Project title: Developing tools for evaluating and enhancing clinician outreach training on pesticides and child health
Completed in: 2015 | Faculty advisor: Catherine Karr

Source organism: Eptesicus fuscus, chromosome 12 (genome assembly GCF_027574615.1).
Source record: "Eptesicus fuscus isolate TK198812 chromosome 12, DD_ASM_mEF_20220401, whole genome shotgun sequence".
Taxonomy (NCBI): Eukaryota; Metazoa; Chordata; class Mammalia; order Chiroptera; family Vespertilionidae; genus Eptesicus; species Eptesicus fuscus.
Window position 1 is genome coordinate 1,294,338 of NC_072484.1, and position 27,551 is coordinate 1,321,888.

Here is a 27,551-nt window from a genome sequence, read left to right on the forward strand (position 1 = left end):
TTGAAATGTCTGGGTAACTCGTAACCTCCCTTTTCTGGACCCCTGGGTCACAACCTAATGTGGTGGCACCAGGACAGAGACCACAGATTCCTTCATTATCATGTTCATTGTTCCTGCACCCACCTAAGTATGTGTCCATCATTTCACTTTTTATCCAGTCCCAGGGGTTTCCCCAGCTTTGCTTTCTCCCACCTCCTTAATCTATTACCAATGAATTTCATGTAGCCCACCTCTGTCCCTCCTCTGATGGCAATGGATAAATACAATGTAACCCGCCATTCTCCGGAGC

A survey of healthcare providers and community health workers serving agricultural areas in the Pacific Northwest found that only 22% report any training on pesticides and child health and 61% report feeling uncomfortable responding to questions from patients on the topic. In response, the Northwest Pediatric Environmental Health Specialty Unit (NW PEHSU) developed a 1-hour, in person outreach training course for clinicians. The goal of this practicum project was to develop tools to evaluate and enhance efforts by the NW PEHSU to increase clinician knowledge and confidence on the topic. First, an evaluation tool was created to measure: 1. level of knowledge through multiple-choice questions on important concepts in pesticide and child health; and, 2. level of self-efficacy (one’s confidence in the ability to perform a defined task) through survey questions modified from published peer review research. Effectiveness was defined as an increased score and/or confidence rating in post-training testing compared to pre-training testing. On average, training participants showed increases in both test scores and self-efficacy ratings. The results support the effectiveness of NW PEHSU’s outreach trainings. Second, a factsheet was created that summarized key information from the outreach training on recognizing exposures, proper management, and providing guidance for prevention. An online survey was generated to get feedback on its content, design, and perceived usefulness. It was administered to volunteers from outreach trainings and clinicians identified by the NW PEHSU director. Respondents who had attended training agreed with statements that the factsheet reinforced key information and added value to the training. Next steps should include: incorporating feedback into a final version of the factsheet and placing it online; measuring use of the factsheet by how often the page is visited online or how often the file is downloaded; and, retesting clinicians who attended training for retention of knowledge, sustained level of reported self-efficacy, and increased screening and counseling for pesticide exposure with patients.